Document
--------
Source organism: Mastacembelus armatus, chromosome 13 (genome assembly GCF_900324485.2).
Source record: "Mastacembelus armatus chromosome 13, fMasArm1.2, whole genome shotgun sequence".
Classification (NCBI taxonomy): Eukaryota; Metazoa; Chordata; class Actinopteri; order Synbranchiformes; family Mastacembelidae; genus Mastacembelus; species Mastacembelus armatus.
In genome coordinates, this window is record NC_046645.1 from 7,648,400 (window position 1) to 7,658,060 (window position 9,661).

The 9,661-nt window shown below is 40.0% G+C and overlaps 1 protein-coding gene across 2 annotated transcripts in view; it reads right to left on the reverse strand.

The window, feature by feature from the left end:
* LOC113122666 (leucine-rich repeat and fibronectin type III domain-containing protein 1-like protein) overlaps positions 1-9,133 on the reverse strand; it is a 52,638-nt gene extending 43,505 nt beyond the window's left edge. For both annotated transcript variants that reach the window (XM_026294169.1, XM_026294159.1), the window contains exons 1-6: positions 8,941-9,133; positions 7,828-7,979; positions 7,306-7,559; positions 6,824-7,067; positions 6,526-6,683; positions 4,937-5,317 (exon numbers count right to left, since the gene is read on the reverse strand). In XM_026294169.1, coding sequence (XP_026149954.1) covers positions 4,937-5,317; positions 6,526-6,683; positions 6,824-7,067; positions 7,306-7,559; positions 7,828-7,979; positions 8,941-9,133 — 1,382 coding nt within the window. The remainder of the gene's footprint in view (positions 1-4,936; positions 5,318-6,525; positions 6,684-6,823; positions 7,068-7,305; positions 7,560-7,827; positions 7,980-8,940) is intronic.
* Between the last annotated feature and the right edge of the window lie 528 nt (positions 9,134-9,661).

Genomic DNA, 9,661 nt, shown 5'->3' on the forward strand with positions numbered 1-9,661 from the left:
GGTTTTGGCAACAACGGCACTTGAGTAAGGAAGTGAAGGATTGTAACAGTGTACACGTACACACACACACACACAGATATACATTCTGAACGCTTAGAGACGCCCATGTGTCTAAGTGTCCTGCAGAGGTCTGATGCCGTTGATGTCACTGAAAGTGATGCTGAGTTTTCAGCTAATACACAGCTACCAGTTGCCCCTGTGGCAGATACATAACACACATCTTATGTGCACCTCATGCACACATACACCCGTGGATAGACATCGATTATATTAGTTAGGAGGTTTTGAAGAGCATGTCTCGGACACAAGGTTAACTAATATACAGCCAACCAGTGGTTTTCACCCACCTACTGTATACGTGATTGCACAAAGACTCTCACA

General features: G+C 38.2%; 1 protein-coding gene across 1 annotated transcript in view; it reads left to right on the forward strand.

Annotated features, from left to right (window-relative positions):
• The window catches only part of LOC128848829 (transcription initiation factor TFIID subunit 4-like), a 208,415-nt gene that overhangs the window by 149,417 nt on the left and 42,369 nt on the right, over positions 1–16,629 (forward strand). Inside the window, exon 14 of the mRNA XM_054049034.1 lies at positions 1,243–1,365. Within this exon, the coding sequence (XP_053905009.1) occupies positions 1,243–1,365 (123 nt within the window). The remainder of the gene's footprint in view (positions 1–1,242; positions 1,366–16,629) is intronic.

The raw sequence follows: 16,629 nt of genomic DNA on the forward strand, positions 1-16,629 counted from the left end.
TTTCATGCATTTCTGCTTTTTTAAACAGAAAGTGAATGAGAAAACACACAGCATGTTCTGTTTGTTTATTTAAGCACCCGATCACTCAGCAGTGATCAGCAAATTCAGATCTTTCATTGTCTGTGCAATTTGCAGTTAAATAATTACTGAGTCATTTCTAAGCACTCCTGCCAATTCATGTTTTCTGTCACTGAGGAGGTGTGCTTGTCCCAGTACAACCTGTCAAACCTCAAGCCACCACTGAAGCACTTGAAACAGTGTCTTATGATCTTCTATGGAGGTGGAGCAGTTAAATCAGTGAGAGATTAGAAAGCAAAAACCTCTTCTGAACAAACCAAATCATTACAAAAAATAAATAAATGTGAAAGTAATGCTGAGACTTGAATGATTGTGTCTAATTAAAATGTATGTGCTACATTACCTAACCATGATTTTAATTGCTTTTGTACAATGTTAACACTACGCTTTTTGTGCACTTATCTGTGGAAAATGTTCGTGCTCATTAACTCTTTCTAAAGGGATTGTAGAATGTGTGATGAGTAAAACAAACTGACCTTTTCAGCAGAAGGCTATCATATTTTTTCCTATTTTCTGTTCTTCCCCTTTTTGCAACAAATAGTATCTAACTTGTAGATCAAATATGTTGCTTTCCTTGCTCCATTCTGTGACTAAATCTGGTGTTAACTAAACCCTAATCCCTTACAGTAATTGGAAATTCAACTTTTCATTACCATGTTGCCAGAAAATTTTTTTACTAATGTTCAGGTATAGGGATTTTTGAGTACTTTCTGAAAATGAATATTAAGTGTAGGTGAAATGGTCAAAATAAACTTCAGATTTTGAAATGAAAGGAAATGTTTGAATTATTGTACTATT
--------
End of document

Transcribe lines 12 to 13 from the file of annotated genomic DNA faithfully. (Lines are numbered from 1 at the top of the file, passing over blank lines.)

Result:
Annotated features, from left to right (window-relative positions):
• The window catches only part of LOC128848829 (transcription initiation factor TFIID subunit 4-like), a 208,415-nt gene that overhangs the window by 149,417 nt on the left and 42,369 nt on the right, over positions 1–16,629 (forward strand). Inside the window, exon 14 of the mRNA XM_054049034.1 lies at positions 1,243–1,365. Within this exon, the coding sequence (XP_053905009.1) occupies positions 1,243–1,365 (123 nt within the window). The remainder of the gene's footprint in view (positions 1–1,242; positions 1,366–16,629) is intronic.